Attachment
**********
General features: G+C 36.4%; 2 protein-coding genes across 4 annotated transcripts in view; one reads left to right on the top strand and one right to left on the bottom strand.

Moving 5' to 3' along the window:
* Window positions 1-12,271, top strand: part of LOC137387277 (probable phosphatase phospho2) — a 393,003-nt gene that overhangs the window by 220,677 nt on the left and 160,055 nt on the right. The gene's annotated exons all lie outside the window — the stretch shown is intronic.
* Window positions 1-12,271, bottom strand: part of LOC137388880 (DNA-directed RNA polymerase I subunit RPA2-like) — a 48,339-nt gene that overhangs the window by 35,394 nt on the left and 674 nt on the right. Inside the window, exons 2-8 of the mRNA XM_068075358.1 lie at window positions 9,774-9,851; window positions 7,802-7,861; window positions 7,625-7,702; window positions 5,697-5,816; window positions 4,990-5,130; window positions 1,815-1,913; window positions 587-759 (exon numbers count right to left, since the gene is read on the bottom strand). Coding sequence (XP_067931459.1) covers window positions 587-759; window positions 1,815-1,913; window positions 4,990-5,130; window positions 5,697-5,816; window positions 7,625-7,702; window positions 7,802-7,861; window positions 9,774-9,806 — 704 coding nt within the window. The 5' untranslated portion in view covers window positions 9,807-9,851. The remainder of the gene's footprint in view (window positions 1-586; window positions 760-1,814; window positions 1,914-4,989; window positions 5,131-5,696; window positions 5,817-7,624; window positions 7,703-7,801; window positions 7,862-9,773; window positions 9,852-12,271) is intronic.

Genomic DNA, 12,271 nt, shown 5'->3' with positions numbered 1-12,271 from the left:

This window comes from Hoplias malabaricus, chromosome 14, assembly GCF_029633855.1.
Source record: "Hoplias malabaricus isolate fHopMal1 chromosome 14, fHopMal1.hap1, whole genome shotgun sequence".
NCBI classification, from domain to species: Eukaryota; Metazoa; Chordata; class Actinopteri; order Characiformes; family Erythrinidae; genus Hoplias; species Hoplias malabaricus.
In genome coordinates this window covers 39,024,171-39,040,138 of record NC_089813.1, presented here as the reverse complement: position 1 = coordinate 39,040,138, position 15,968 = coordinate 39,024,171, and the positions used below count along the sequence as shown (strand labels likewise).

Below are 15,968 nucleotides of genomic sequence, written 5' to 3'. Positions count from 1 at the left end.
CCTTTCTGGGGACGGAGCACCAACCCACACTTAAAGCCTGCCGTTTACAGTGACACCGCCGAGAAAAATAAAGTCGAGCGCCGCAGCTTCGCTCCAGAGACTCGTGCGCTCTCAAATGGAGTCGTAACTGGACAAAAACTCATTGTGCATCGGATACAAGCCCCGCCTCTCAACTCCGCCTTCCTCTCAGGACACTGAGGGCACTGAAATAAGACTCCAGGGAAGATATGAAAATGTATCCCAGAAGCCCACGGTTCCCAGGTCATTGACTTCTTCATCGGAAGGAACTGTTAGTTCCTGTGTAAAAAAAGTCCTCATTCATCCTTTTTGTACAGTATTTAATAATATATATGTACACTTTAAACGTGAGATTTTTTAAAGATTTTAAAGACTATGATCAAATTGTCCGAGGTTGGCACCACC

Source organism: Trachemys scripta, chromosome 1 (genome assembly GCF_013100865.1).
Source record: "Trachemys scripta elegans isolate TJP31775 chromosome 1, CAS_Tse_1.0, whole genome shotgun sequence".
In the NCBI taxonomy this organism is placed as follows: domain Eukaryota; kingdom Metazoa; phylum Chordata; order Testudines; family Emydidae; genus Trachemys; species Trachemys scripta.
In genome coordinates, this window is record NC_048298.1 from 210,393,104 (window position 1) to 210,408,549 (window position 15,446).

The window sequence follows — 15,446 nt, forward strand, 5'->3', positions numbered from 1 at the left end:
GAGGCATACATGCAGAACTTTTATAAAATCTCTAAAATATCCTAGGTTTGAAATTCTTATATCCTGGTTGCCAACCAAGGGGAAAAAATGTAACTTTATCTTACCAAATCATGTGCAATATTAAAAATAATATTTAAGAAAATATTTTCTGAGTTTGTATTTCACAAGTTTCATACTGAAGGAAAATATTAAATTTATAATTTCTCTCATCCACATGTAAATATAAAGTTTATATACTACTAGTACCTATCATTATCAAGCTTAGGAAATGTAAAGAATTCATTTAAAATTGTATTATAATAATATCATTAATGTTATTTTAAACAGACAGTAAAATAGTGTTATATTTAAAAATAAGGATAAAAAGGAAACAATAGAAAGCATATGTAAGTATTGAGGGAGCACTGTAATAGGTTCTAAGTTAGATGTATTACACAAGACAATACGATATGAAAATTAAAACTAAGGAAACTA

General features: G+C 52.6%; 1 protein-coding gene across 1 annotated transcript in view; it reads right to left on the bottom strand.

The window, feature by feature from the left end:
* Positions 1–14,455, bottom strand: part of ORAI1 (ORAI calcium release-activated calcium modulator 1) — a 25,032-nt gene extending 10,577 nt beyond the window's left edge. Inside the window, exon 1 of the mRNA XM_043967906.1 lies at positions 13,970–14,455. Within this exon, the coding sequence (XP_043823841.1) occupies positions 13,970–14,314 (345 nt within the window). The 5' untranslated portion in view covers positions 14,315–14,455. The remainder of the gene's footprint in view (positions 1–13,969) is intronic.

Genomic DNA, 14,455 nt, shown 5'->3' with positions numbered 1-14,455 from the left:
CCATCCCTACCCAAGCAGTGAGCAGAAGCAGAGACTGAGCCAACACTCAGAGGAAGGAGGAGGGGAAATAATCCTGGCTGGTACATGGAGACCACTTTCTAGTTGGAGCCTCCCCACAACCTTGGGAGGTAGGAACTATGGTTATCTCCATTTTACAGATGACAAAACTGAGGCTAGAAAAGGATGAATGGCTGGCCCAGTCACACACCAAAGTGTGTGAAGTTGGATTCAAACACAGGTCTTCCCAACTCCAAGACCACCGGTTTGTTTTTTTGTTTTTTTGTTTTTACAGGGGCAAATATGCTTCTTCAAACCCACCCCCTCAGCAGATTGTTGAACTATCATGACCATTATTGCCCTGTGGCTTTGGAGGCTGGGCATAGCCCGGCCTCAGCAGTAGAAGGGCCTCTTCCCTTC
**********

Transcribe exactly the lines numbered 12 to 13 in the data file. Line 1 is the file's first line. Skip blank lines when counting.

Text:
Source organism: Trachemys scripta, chromosome 1 (genome assembly GCF_013100865.1).
Source record: "Trachemys scripta elegans isolate TJP31775 chromosome 1, CAS_Tse_1.0, whole genome shotgun sequence".